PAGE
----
|Formation||1 May 2003|
Founder, executive director
The Freecycle Network (TFN, or Freecycle) is a private, nonprofit organization registered in Arizona and is a charity in the United Kingdom. TFN coordinates a worldwide network of "gifting" groups to divert reusable goods from landfills. The network provides a worldwide online registry, organizing the creation of local groups and forums for individuals and nonprofits to offer (or request) free items for reuse or recycling and to promote a gift economy. In contrast, although flea markets and swap meets also contribute to the 3 R's (reduce, reuse, recycle), they involve mainly buying and selling or bartering rather than gifting.
TFN first began when its founder, Deron Beal, collaborated with RISE, a small nonprofit corporation that offers recycling services in the downtown area of Tucson, Arizona. The team worked together to find local nonprofits that could potentially use their products, but it was not too successful. Hence, Beal created the first Freecycle email that enabled online users to interact with recycling. In February 2005, TFN accepted $130,000 from Waste Management to help build out the website and the network.
Over time, the concept has spread to over 110 countries, with thousands of local groups and millions of members.
The organization began as a collection of Yahoo! Groups linked from freecycle.org. It has become a web-community platform on freecycle.org for all groups, which are run by local volunteers. TFN encourages the formation of new groups, subject to approval by regional new-group approvers. Groups approved by TFN are listed on the website, can use the TFN name and logo, and are subject to rules which are enforced by a network of global and regional group outreach assistance. As of March 2009, all new groups had to join freecycle.org's new-group system, which provides Freecycle-specific tools for local volunteer moderators and gives TFN oversight of individual groups. As of 2015, all local groups are listed on freecycle.org.
Membership is completely free to all members, and everything posted on the website must be completely free, legal, and appropriate for everyone regardless of their age. Today, TFN is a global organization with over 4,000 local chapters. They passed the two-million-member mark in February 2006. By February 2014, TFN had 6,880,991 members across 5,120 groups worldwide.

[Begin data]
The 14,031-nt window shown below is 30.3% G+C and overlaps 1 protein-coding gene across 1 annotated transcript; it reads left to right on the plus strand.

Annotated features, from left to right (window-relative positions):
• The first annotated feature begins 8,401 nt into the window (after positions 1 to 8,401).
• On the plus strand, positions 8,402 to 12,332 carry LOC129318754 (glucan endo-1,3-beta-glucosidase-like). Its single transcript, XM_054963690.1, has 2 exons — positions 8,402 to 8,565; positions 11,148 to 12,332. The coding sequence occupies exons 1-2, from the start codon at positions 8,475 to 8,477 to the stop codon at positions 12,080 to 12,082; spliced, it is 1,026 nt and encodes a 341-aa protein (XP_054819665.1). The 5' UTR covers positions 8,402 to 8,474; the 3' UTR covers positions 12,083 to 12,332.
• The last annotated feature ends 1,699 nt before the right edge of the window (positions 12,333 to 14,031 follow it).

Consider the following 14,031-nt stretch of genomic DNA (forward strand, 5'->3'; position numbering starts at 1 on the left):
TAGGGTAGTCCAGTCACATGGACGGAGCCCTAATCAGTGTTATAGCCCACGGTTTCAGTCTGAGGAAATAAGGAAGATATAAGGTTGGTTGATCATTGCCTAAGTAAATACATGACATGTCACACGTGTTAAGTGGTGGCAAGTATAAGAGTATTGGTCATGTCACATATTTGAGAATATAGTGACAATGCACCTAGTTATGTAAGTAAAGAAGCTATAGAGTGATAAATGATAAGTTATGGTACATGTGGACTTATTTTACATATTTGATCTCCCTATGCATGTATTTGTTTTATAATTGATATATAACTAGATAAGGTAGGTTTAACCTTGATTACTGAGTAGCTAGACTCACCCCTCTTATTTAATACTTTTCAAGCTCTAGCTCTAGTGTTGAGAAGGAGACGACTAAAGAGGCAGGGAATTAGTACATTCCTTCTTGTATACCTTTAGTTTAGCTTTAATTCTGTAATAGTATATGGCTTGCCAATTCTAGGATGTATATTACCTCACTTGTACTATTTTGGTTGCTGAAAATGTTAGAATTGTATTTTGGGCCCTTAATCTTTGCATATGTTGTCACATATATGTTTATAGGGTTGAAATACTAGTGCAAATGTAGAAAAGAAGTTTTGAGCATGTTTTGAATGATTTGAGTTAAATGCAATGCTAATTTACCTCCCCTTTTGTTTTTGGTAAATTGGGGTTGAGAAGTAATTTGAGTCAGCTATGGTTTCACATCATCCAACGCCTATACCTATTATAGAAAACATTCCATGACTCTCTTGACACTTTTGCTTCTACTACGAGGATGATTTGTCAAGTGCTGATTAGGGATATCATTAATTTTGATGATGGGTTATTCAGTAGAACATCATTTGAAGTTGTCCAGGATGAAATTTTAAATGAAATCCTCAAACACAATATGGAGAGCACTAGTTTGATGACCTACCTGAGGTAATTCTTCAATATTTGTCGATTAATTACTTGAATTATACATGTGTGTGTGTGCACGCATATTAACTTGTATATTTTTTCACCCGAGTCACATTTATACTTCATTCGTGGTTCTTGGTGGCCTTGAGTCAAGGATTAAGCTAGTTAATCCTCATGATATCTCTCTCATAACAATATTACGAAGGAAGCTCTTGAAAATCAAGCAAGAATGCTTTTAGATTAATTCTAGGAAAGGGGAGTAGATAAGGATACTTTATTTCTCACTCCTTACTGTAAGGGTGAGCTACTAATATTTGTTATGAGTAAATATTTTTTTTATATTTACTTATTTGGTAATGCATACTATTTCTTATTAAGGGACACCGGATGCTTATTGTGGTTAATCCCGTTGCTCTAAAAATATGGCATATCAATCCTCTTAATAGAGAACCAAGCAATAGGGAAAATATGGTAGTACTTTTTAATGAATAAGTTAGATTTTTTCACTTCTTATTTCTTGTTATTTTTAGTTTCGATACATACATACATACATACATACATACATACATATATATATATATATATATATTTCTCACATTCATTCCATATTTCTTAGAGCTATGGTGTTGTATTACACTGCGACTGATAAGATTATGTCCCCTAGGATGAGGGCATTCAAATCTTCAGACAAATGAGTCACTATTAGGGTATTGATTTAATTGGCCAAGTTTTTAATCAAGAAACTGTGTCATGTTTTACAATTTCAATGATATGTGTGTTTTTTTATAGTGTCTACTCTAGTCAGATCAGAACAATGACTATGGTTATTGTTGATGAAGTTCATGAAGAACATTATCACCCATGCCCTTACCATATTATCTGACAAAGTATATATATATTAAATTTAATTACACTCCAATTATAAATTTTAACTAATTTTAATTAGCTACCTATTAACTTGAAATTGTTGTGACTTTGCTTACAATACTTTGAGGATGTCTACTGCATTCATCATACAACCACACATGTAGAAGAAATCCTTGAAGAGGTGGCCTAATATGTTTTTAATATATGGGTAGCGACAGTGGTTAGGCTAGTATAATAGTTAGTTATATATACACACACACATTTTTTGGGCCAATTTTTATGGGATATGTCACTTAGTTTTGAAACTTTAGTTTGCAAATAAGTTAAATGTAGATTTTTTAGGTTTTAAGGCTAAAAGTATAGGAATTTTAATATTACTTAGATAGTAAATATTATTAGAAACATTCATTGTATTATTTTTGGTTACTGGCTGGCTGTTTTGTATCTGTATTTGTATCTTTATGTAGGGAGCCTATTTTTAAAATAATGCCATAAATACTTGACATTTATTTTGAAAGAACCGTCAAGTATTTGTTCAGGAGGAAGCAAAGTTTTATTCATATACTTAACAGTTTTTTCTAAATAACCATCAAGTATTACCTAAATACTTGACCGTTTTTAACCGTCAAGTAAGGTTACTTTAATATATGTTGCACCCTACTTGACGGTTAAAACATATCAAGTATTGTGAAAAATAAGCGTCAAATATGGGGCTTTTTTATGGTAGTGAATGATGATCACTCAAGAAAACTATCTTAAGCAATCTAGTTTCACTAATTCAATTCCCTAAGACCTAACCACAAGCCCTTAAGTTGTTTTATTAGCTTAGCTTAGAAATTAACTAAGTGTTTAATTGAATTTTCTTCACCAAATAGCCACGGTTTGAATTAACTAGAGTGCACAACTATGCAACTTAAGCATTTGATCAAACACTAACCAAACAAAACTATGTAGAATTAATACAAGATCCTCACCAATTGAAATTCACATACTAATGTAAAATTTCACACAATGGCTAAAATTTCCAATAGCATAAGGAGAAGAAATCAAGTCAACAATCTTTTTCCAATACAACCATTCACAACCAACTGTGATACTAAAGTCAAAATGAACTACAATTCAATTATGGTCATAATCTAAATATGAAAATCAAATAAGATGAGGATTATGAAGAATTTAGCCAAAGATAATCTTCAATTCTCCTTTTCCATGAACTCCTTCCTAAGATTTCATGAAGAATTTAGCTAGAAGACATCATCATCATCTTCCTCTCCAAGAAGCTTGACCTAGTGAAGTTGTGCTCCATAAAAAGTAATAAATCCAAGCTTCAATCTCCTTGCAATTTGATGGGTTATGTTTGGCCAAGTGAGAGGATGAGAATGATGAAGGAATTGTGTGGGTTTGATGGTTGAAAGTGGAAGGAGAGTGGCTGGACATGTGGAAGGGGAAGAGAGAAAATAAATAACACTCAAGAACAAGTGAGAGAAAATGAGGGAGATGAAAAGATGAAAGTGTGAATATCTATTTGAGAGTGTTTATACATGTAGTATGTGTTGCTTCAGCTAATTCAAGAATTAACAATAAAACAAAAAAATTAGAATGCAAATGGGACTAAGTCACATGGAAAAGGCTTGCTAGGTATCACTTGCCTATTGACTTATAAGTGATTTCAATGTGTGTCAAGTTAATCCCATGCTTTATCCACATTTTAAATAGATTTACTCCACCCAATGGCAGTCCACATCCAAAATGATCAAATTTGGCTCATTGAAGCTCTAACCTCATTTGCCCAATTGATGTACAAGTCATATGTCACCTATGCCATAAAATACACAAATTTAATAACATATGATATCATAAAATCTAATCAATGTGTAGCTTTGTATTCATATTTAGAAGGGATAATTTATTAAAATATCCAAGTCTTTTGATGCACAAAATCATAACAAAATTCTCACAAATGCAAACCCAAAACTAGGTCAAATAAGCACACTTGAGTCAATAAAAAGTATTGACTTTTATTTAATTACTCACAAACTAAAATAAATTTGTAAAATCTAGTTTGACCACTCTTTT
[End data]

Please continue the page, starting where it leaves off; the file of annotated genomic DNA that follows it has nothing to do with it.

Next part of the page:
A notice of opposition was filed in federal court by FreecycleSunnyvale against the Freecycle Network in January 2006. An injunction was granted against Tim Oey in May 2006 for allegedly disparaging the TFN trademark. The injunction was stayed in July 2006 and dissolved by the United States Court of Appeals for the Ninth Circuit in September 2007. To defend its trademark in 2006, TFN pursued other free recycling groups who used the word "freecycle" or allegedly had "confusingly similar derivations thereof".
Free-speech advocates, including the Electronic Frontier Foundation and 38 law professors, filed an amicus brief opposing a trademark-infringement lawsuit filed by TFN against Tim Oey. The opposition was based on the position that the lawsuit violated Oey's First Amendment rights. Other law professors, including Lawrence Lessig, and Jimmy Wales filed a second amicus brief in support of Oey. On November 24, 2010, TFN lost its trademark claim to "Freecycle" and its logo in the Ninth Circuit Court of Appeals. Justice Consuelo María Callahan wrote in her opinion, "Beal did not coin the word 'freecycle' and TFN is not the first organization to promote freecycling ... even ... viewing the evidence in the light most favorable to TFN ... [they] engaged in naked licensing and consequently abandoned the trademarks."
On September 25, 2012, TFN regained a registered trademark in the United States for Freecycle.org (registration number 4215094) from the United States Patent and Trademark Office. TFN also received a registered-collective-membership trademark on that date (registration number 4215095). TFN maintains additional registered trademarks in the European Union, New Zealand, Australia and Canada.
Although TFN is primarily run by volunteers, Beal received a salary of $98,352 and "other compensation" of $7,242 in 2020. The board consists of three people; one is Beal's wife, Jennifer Columbus.
During 2009, there were conflicts between the UK's independent association of TFN moderators and the organization's founders over the UK-based TFN groups' lack of freedom to develop local initiatives and features and their treatment of volunteer group owners and moderators. This resulted in the dismissal of at least 20 local group owners and moderators, who were replaced with new local TFN volunteers. Many owners of UK-based TFN groups formed a new independent association, Freegle. TFN continued in the UK, with both groups present in many areas. In February 2015, TFN UK claimed 592 groups with 4,345,095 members.
Anarchist activist and author Peter Gelderloos has both praised and criticised TFN for creating a decentralised sustainable miniature gift economy, but not providing a program to criticise capitalism.
Nelson, Rademacher, and Paek explore the underpinnings of sharing and civic identity through a case study of consumers in a second-order, online consumption community: Freecycle.org. Results show that these individuals hold downshifting attitudes (favor less work and less consumption). Yet the downshifting does not necessarily mean increased civic engagement in a traditional sense. Rather, political and civic engagement for this group included political consumption and digital forms of political participation.
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